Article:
During my graduate studies in philosophy, I considered studying with John Howard Yoder. I tentatively booked an exploratory session at the seminary in early 1976. I cancelled it. Instead, preferring the ethics of H. Richard Niebuhr’s Christ and Culture to The Politics of Jesus, I became a lawyer. Later, I completed a doctorate in religious studies. I continue to read Yoder’s works, particularly his later work on The Jewish-Christian Schism Revisited, which I like to read in conjunction and in contrast with Jewish authors like Alan F. Segal or Daniel Boyarin.[2] Although I have a Mennonite heritage, I am not a member of any Mennonite church.

From this perspective, I have some comments concerning the discipline of Yoder by the Prairie Street Mennonite Church (Elkhart, Indiana) and by the Indiana-Michigan Conference of the Mennonite Church. I anticipate that some readers will not appreciate my conclusion that Yoder’s conduct was not criminal. Nor was it sexual assault. And it is anachronistic to call it sexual harassment. Others will not be happy with my conclusion that the church discipline process was itself unjust. I would ask these people to read the entire article, including the parts relating to my family history, as well as my positive comments on some ideas of feminist theologians. (more…)

Sectarian Compassion

& Uncategorized.

As is obvious, I am not a blogger who comments regularly on happenings in the world. And I have been hesitant to break that pattern. The central reason is that a very occasional comment might give the wrong impression: as if I just care about the occasional isolated topic on which I focus. Anyone who really knew me would know otherwise. But I find myself simply too busy with the many tasks related to teaching a full load at Eastern Mennonite Seminary to comment often. But it is the case that my interests vary quite widely—even if I will comment only occasionally and thus on randomly selected topics.

I simply couldn’t pass this up. I am a regular listener to NPR (and when I am not sleeping well in the middle of the night, the BBC). I have been aware for some time that the bright and talented writers and commentators on NPR seem almost tone deaf to orthodox Christianity. Christianity is most often simply absent. When some comment is made about Christianity it is more often than not rooted in relative ignorance of the rich wealth of varied Christian traditions (or particular ones, for that matter). Or when they have a Christian on NPR, again more often than not, it is someone who is quite cynical or critical in regard to orthodox Christianity. (And I mean to refer to what I would call a generous orthodoxy. I mean nothing especially narrow by my reference.)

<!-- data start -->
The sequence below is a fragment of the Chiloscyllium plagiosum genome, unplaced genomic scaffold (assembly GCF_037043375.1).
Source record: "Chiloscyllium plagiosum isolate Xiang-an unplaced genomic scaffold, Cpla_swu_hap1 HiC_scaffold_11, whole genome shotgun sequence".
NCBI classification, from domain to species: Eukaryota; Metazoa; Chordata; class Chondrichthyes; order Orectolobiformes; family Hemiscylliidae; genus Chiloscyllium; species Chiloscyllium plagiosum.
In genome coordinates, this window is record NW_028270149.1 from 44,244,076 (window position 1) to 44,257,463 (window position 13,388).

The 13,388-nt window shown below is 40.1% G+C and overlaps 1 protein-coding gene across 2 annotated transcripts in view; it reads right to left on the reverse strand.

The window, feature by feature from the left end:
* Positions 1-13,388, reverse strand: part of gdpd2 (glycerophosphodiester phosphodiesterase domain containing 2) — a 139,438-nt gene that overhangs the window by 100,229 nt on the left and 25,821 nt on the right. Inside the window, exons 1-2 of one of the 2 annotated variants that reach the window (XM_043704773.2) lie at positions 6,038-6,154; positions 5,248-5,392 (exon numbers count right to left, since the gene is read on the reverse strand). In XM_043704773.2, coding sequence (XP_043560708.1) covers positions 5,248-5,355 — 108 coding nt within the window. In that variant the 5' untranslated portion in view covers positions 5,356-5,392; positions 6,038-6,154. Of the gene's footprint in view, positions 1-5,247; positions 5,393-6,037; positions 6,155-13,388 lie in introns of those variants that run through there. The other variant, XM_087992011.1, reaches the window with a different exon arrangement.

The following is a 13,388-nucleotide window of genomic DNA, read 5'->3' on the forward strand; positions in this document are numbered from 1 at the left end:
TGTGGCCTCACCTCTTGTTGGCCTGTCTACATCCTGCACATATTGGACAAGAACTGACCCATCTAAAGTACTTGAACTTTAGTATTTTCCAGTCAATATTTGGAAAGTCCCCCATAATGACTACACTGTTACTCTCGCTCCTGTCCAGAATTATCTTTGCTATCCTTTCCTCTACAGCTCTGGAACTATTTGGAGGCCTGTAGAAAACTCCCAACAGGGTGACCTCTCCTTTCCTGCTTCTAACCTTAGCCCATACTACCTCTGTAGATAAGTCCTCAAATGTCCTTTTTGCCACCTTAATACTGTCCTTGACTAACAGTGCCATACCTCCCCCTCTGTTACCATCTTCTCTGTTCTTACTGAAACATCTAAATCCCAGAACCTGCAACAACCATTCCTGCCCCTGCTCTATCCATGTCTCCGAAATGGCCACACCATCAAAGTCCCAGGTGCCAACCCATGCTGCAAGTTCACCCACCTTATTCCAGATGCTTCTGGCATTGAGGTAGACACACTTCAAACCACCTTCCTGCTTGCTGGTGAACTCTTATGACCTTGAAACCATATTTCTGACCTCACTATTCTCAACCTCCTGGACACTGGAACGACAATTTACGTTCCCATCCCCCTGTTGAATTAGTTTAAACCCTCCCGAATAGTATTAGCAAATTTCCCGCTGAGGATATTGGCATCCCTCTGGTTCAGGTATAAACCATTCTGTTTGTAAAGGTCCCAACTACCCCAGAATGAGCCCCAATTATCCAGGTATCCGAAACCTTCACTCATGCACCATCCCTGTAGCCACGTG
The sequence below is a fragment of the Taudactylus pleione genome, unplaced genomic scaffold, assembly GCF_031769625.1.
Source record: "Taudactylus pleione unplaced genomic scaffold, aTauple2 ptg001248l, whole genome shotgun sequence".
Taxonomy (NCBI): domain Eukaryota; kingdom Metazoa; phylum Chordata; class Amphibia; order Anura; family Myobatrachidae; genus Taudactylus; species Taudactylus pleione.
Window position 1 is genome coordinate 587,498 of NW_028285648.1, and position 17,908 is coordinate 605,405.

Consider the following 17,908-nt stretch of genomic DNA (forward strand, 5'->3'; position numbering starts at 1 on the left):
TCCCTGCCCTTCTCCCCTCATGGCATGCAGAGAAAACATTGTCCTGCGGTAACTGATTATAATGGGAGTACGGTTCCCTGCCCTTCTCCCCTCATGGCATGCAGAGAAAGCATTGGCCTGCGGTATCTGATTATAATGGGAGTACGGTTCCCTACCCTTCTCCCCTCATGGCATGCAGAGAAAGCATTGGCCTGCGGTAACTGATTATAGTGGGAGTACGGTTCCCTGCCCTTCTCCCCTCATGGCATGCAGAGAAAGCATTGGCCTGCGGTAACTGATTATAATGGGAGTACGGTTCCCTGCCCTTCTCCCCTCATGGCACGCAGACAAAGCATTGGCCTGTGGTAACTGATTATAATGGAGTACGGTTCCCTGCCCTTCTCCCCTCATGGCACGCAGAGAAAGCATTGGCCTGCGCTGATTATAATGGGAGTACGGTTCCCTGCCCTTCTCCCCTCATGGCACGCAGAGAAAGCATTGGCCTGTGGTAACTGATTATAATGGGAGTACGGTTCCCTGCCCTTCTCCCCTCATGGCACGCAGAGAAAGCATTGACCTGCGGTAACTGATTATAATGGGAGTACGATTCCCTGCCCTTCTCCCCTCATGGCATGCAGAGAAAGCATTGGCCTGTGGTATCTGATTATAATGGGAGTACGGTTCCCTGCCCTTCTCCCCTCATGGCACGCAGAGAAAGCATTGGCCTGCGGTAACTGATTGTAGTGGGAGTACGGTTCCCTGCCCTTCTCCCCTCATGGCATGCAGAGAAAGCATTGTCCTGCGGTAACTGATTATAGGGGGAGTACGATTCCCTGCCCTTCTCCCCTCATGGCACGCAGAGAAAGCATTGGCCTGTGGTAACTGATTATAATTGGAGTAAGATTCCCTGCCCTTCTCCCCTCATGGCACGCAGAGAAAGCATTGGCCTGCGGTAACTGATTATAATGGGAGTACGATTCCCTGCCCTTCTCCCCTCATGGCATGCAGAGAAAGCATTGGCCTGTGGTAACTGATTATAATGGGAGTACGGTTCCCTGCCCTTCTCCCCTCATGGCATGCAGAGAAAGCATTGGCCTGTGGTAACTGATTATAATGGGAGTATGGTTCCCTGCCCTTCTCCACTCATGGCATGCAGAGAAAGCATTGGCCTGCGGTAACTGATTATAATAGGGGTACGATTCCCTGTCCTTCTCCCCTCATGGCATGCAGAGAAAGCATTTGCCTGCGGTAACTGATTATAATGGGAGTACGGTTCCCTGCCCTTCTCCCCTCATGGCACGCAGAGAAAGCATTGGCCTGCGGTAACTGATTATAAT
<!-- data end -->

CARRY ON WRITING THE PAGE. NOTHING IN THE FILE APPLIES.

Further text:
Anyway, it was on NPR that I heard yesterday (or the day before) about some anonymous individuals leaving large tips (sometimes $1000 or $5000 or more) for waiting staff at restaurants, anonymously. It was mentioned in the brief story that some of these tips come from an organization called “tips for Jesus.” The commentator felt compelled to add the editorial comment: “of course this is not about religion, it is simply about kindness.” (Or words to that effect. I didn’t write them down.)

On the other hand, of course, within the last week (and often) “religion” was to blame when NPR was discussing “sectarian” violence. And it was Christianity (and Western colonialism) that was being blamed for animating anti-gay laws in several African countries as I listened to an interview on the BBC last night. (Although, honesty compels me to add that the BBC interviewer kept pressing the gay Kenyan being interviewed to be honest about the fact that traditional African cultures had also opposed gay and lesbian sex, long before Pentecostals or Anglicans imported Christian views. Both seemed to miss the irony that the “universal” human rights language they were using was also, basically, a Western import.)

After I went to the trouble to read a couple of articles about “tips for Jesus,” I noticed that this anonymous donor added: “Doing the Lord’s work, one tip at a time.”  Another anonymous donor said, “God sent me here to help you.” Why were these statements not quoted on NPR? Why does this not lead at least some commentator on NPR to discuss “sectarian” compassion or generosity?  For after all, there is a good chance that some of these anonymous givers are members of particular churches, i.e. “sectarian” (distinct religious/Christian) groups.